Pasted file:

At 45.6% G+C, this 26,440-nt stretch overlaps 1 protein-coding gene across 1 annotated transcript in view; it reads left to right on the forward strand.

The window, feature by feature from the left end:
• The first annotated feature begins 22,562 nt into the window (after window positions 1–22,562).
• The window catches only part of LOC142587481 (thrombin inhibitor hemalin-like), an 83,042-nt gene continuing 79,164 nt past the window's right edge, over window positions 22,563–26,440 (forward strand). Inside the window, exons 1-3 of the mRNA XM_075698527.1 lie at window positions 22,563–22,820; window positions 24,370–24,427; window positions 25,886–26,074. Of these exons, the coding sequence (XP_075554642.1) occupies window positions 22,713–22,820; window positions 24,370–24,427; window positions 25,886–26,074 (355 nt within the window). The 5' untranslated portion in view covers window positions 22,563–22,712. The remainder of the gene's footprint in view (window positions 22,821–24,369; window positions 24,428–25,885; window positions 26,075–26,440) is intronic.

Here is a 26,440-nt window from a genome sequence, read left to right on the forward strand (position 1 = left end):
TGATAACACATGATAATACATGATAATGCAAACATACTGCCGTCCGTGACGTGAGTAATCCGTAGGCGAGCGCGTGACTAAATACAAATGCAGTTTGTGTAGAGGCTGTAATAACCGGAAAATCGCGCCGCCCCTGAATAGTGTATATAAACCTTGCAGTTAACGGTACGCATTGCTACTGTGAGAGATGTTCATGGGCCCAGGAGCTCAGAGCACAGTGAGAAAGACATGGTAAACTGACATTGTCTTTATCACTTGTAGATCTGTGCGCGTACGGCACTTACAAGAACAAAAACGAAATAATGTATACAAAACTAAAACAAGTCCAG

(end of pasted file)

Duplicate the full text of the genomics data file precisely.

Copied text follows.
At 45.6% G+C, this 26,440-nt stretch overlaps 1 protein-coding gene across 1 annotated transcript in view; it reads left to right on the forward strand.

The window, feature by feature from the left end:
• The first annotated feature begins 22,562 nt into the window (after window positions 1–22,562).
• The window catches only part of LOC142587481 (thrombin inhibitor hemalin-like), an 83,042-nt gene continuing 79,164 nt past the window's right edge, over window positions 22,563–26,440 (forward strand). Inside the window, exons 1-3 of the mRNA XM_075698527.1 lie at window positions 22,563–22,820; window positions 24,370–24,427; window positions 25,886–26,074. Of these exons, the coding sequence (XP_075554642.1) occupies window positions 22,713–22,820; window positions 24,370–24,427; window positions 25,886–26,074 (355 nt within the window). The 5' untranslated portion in view covers window positions 22,563–22,712. The remainder of the gene's footprint in view (window positions 22,821–24,369; window positions 24,428–25,885; window positions 26,075–26,440) is intronic.

Here is a 26,440-nt window from a genome sequence, read left to right on the forward strand (position 1 = left end):
TGATAACACATGATAATACATGATAATGCAAACATACTGCCGTCCGTGACGTGAGTAATCCGTAGGCGAGCGCGTGACTAAATACAAATGCAGTTTGTGTAGAGGCTGTAATAACCGGAAAATCGCGCCGCCCCTGAATAGTGTATATAAACCTTGCAGTTAACGGTACGCATTGCTACTGTGAGAGATGTTCATGGGCCCAGGAGCTCAGAGCACAGTGAGAAAGACATGGTAAACTGACATTGTCTTTATCACTTGTAGATCTGTGCGCGTACGGCACTTACAAGAACAAAAACGAAATAATGTATACAAAACTAAAACAAGTCCAG